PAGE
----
Three odd-ball scientists get kicked out of their cushy positions at a university in New York City where they studied the occult. They decide to set up shop in an old firehouse and become Ghostbusters, trapping pesky ghosts, spirits, haunts, and poltergeists for money. They wise-crack their way through the city, and stumble upon a gateway to another dimension, one which will release untold evil upon the city. The Ghostbusters are called on to save the Big Apple. Written by
Greg Bole <email@example.com>
When Alice the librarian is queried as to whether anyone in her family had ever had any history of mental illness, she replies she had an uncle who thought he was St. Jerome, the patron saint of librarians. See more »
When Dr. Venkman goes to Dana's apartment to test for supernatural activity, he checks the refrigerator which Dana said had a building with flames coming out of it and creatures riding around. When he opened the refrigerator, on the top shelf, there is a Coca-Cola can with Coca-Cola written in cursive on the side. When the shot changes an angle, there is a different can with Coke written on the side in block lettering. At the end of the refrigerator shot, it changes back to the can with the cursive Coca-Cola on the side. See more »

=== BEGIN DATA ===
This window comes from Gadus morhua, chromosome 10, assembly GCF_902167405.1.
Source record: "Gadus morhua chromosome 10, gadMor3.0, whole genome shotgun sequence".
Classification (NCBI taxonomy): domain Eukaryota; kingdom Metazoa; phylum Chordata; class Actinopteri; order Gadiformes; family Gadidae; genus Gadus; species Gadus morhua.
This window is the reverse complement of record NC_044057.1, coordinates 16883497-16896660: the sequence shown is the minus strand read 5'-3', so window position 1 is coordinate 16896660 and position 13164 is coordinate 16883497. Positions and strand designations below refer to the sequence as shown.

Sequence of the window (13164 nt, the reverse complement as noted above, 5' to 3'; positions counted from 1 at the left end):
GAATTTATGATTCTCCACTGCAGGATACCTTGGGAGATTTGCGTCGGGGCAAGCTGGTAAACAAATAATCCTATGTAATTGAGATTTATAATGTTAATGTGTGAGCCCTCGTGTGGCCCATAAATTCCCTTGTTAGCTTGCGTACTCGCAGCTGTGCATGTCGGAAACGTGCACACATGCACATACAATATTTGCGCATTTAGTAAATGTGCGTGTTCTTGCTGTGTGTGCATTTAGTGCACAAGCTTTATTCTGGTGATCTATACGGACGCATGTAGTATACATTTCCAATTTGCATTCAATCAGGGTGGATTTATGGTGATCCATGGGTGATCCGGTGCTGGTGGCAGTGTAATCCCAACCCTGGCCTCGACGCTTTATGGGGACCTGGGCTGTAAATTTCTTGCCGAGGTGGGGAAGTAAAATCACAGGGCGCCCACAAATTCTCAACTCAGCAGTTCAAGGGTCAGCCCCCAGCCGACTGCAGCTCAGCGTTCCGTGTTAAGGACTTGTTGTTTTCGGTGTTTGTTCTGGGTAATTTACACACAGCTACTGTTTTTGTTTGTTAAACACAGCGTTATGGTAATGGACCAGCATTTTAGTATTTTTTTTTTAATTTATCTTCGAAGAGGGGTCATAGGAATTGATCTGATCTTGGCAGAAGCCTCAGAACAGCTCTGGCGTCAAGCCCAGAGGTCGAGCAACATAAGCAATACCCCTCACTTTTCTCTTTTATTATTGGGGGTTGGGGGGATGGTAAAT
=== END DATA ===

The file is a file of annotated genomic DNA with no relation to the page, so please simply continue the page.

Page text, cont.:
Dr. Peter Venkman:
All right, I'm gonna turn over the next card. Concentrate... I want you to tell me what you think it is.
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There are no opening credits for this film, other than the title. See more »
Some movies come with a surrounding story that makes it a richer experience.
This one's enriching story is that it is largely accidental. They had a different movie in mind, then changed it in a rush, making changes and inventing every day while shooting. Usually this results in an incoherent mess, but in this case it became ever so MORE coherent.
The reason is that all the principles are strongest at improvisational comedy. And they had worked together intensively and knew how to make each other look good. Its a funny thing about acting, especially comedic acting in the long form : you almost never can actually make yourself a success. You have to trust your partners to make you a success.
I always enjoy this movie. Like "Holy Grail" its charm is in referencing a mature world of slightly twisted forces, keeping some constant. Its a familiar place, naturally found. Its that natural access that makes it so endearing. Nothing is forced; no one is trying very hard. They go there easily and we do as well.
Ted's Evaluation -- 3 of 3: Worth watching.
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